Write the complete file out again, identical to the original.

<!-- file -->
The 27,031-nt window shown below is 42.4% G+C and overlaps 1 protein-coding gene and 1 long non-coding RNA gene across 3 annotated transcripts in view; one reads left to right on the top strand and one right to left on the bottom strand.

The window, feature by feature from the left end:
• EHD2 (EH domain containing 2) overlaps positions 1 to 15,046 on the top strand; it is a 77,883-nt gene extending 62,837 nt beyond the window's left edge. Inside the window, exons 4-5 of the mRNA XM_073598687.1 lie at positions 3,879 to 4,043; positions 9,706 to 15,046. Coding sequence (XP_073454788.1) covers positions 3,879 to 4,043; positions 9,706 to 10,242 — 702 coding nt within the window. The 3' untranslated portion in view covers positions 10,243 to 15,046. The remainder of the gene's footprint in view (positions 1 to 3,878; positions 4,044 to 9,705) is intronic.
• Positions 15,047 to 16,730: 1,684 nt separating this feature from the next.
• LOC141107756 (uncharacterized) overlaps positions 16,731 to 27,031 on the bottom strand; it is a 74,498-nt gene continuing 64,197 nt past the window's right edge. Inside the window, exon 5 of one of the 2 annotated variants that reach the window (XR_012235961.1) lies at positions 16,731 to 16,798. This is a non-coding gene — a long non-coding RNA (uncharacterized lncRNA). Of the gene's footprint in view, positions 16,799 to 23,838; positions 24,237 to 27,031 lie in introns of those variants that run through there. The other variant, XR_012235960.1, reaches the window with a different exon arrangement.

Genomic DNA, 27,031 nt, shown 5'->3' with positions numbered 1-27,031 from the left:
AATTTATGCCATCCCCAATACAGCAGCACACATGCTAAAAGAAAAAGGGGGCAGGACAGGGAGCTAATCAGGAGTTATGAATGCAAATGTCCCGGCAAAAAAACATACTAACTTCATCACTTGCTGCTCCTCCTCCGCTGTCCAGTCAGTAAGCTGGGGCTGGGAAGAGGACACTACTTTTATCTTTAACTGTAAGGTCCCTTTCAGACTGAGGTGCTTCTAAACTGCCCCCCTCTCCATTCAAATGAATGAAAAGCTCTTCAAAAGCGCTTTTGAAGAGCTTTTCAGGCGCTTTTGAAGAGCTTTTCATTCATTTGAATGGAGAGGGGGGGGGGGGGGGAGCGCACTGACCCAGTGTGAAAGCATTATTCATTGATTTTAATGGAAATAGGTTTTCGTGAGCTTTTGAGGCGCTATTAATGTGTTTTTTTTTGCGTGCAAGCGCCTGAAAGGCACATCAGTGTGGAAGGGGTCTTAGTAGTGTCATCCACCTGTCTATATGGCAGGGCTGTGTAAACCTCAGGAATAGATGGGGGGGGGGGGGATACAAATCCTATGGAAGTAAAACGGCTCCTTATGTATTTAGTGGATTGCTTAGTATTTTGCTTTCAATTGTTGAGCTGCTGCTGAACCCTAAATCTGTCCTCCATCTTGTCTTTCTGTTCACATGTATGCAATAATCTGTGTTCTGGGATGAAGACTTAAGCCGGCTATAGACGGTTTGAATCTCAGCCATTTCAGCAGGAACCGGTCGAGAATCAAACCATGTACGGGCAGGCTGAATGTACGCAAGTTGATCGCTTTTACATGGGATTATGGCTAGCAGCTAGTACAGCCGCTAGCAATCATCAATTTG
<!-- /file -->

The 27,031-nt window shown below is 42.4% G+C and overlaps 1 protein-coding gene and 1 long non-coding RNA gene across 3 annotated transcripts in view; one reads left to right on the top strand and one right to left on the bottom strand.

The window, feature by feature from the left end:
• EHD2 (EH domain containing 2) overlaps positions 1 to 15,046 on the top strand; it is a 77,883-nt gene extending 62,837 nt beyond the window's left edge. Inside the window, exons 4-5 of the mRNA XM_073598687.1 lie at positions 3,879 to 4,043; positions 9,706 to 15,046. Coding sequence (XP_073454788.1) covers positions 3,879 to 4,043; positions 9,706 to 10,242 — 702 coding nt within the window. The 3' untranslated portion in view covers positions 10,243 to 15,046. The remainder of the gene's footprint in view (positions 1 to 3,878; positions 4,044 to 9,705) is intronic.
• Positions 15,047 to 16,730: 1,684 nt separating this feature from the next.
• LOC141107756 (uncharacterized) overlaps positions 16,731 to 27,031 on the bottom strand; it is a 74,498-nt gene continuing 64,197 nt past the window's right edge. Inside the window, exon 5 of one of the 2 annotated variants that reach the window (XR_012235961.1) lies at positions 16,731 to 16,798. This is a non-coding gene — a long non-coding RNA (uncharacterized lncRNA). Of the gene's footprint in view, positions 16,799 to 23,838; positions 24,237 to 27,031 lie in introns of those variants that run through there. The other variant, XR_012235960.1, reaches the window with a different exon arrangement.

Genomic DNA, 27,031 nt, shown 5'->3' with positions numbered 1-27,031 from the left:
AATTTATGCCATCCCCAATACAGCAGCACACATGCTAAAAGAAAAAGGGGGCAGGACAGGGAGCTAATCAGGAGTTATGAATGCAAATGTCCCGGCAAAAAAACATACTAACTTCATCACTTGCTGCTCCTCCTCCGCTGTCCAGTCAGTAAGCTGGGGCTGGGAAGAGGACACTACTTTTATCTTTAACTGTAAGGTCCCTTTCAGACTGAGGTGCTTCTAAACTGCCCCCCTCTCCATTCAAATGAATGAAAAGCTCTTCAAAAGCGCTTTTGAAGAGCTTTTCAGGCGCTTTTGAAGAGCTTTTCATTCATTTGAATGGAGAGGGGGGGGGGGGGGGAGCGCACTGACCCAGTGTGAAAGCATTATTCATTGATTTTAATGGAAATAGGTTTTCGTGAGCTTTTGAGGCGCTATTAATGTGTTTTTTTTTGCGTGCAAGCGCCTGAAAGGCACATCAGTGTGGAAGGGGTCTTAGTAGTGTCATCCACCTGTCTATATGGCAGGGCTGTGTAAACCTCAGGAATAGATGGGGGGGGGGGGGATACAAATCCTATGGAAGTAAAACGGCTCCTTATGTATTTAGTGGATTGCTTAGTATTTTGCTTTCAATTGTTGAGCTGCTGCTGAACCCTAAATCTGTCCTCCATCTTGTCTTTCTGTTCACATGTATGCAATAATCTGTGTTCTGGGATGAAGACTTAAGCCGGCTATAGACGGTTTGAATCTCAGCCATTTCAGCAGGAACCGGTCGAGAATCAAACCATGTACGGGCAGGCTGAATGTACGCAAGTTGATCGCTTTTACATGGGATTATGGCTAGCAGCTAGTACAGCCGCTAGCAATCATCAATTTG